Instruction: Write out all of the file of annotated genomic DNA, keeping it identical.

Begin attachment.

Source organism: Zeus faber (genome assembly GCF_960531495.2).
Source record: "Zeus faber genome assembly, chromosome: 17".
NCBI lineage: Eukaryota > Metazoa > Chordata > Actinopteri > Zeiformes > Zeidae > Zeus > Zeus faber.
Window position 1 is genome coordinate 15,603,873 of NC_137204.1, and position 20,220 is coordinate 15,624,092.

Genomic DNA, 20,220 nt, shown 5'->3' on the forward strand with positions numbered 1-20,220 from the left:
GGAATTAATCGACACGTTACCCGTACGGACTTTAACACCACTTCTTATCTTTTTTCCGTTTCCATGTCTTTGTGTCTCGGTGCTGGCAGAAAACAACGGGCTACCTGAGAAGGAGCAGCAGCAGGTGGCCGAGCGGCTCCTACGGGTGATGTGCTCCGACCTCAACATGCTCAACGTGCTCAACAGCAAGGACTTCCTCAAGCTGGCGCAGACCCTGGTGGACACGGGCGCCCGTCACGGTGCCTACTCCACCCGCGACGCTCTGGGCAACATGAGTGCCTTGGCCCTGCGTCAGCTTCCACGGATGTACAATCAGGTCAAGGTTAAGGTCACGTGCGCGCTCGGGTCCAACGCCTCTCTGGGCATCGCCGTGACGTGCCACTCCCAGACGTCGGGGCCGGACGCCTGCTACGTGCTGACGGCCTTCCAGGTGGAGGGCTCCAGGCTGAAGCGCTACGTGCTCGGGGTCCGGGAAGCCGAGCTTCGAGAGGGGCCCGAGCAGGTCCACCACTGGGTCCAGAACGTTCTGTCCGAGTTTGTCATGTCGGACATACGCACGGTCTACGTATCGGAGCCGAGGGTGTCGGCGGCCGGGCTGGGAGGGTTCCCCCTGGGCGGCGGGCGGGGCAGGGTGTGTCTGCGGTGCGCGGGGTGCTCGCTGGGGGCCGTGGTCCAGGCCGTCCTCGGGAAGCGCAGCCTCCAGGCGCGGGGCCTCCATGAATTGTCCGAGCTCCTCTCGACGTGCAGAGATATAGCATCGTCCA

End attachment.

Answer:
Source organism: Zeus faber (genome assembly GCF_960531495.2).
Source record: "Zeus faber genome assembly, chromosome: 17".
NCBI lineage: Eukaryota > Metazoa > Chordata > Actinopteri > Zeiformes > Zeidae > Zeus > Zeus faber.
Window position 1 is genome coordinate 15,603,873 of NC_137204.1, and position 20,220 is coordinate 15,624,092.

Genomic DNA, 20,220 nt, shown 5'->3' on the forward strand with positions numbered 1-20,220 from the left:
GGAATTAATCGACACGTTACCCGTACGGACTTTAACACCACTTCTTATCTTTTTTCCGTTTCCATGTCTTTGTGTCTCGGTGCTGGCAGAAAACAACGGGCTACCTGAGAAGGAGCAGCAGCAGGTGGCCGAGCGGCTCCTACGGGTGATGTGCTCCGACCTCAACATGCTCAACGTGCTCAACAGCAAGGACTTCCTCAAGCTGGCGCAGACCCTGGTGGACACGGGCGCCCGTCACGGTGCCTACTCCACCCGCGACGCTCTGGGCAACATGAGTGCCTTGGCCCTGCGTCAGCTTCCACGGATGTACAATCAGGTCAAGGTTAAGGTCACGTGCGCGCTCGGGTCCAACGCCTCTCTGGGCATCGCCGTGACGTGCCACTCCCAGACGTCGGGGCCGGACGCCTGCTACGTGCTGACGGCCTTCCAGGTGGAGGGCTCCAGGCTGAAGCGCTACGTGCTCGGGGTCCGGGAAGCCGAGCTTCGAGAGGGGCCCGAGCAGGTCCACCACTGGGTCCAGAACGTTCTGTCCGAGTTTGTCATGTCGGACATACGCACGGTCTACGTATCGGAGCCGAGGGTGTCGGCGGCCGGGCTGGGAGGGTTCCCCCTGGGCGGCGGGCGGGGCAGGGTGTGTCTGCGGTGCGCGGGGTGCTCGCTGGGGGCCGTGGTCCAGGCCGTCCTCGGGAAGCGCAGCCTCCAGGCGCGGGGCCTCCATGAATTGTCCGAGCTCCTCTCGACGTGCAGAGATATAGCATCGTCCA